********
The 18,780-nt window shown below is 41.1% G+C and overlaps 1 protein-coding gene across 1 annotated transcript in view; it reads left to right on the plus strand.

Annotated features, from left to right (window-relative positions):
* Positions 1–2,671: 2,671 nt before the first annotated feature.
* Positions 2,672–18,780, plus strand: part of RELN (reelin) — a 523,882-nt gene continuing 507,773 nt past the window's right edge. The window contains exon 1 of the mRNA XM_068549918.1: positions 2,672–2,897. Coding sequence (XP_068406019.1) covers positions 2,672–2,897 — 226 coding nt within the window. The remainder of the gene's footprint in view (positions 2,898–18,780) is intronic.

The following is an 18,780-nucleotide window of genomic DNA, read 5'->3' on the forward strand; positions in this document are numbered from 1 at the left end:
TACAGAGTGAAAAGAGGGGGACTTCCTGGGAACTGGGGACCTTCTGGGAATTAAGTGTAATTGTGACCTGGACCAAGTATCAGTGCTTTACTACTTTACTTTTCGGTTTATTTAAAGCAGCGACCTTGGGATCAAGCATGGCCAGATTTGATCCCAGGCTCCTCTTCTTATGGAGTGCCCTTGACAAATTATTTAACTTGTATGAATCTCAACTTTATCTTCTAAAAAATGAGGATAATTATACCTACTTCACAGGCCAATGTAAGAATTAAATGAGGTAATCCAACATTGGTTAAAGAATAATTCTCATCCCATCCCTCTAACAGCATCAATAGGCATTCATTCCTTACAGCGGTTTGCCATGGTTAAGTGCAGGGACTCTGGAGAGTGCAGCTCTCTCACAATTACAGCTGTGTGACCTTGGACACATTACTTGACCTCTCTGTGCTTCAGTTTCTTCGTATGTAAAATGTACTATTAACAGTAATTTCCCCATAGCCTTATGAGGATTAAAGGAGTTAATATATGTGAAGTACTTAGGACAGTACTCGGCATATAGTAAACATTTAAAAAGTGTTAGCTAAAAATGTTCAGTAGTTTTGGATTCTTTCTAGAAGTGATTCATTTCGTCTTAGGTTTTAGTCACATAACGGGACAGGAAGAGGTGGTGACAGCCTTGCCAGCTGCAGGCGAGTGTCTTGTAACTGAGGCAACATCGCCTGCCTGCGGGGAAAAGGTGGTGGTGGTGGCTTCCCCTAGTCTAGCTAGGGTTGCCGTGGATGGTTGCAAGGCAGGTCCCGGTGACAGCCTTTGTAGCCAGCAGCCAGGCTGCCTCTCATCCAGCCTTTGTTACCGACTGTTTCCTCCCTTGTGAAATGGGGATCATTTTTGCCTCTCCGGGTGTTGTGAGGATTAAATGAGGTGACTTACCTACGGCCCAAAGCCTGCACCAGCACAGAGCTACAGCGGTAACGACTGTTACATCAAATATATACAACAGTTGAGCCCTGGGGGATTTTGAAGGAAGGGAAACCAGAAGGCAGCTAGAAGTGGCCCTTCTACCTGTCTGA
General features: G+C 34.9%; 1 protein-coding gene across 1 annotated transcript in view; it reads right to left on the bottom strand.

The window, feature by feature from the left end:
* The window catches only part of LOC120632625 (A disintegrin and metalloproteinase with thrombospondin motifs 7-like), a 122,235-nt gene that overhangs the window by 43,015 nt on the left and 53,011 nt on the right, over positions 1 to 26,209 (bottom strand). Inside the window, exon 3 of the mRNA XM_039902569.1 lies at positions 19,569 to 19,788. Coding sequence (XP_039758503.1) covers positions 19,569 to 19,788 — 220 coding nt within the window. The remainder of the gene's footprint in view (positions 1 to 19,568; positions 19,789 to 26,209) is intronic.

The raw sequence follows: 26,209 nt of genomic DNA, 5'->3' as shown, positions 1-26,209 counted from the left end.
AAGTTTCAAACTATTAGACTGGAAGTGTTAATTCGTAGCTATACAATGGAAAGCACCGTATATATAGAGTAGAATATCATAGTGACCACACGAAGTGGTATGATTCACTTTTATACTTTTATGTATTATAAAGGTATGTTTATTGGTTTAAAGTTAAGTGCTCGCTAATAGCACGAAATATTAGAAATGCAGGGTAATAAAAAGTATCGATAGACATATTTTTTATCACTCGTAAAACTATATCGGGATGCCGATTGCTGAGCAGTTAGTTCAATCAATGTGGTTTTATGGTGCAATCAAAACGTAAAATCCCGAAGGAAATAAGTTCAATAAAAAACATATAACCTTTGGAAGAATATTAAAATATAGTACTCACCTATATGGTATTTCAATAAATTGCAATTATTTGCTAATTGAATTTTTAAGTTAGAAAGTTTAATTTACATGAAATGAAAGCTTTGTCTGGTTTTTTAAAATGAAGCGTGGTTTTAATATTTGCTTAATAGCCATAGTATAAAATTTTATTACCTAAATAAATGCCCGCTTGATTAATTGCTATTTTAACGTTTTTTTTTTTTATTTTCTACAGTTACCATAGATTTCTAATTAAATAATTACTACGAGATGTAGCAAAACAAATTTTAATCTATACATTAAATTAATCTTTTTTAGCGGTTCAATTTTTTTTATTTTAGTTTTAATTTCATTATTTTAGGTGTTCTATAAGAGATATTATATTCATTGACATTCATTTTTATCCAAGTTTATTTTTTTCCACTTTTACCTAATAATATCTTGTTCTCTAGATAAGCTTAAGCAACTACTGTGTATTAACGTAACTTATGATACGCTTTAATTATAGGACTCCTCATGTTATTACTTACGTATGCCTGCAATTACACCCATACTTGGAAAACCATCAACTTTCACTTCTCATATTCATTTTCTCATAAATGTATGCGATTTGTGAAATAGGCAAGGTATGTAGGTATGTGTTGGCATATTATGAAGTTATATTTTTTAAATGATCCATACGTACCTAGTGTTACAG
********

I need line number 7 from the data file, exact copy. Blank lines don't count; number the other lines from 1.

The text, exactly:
General features: G+C 34.9%; 1 protein-coding gene across 1 annotated transcript in view; it reads right to left on the bottom strand.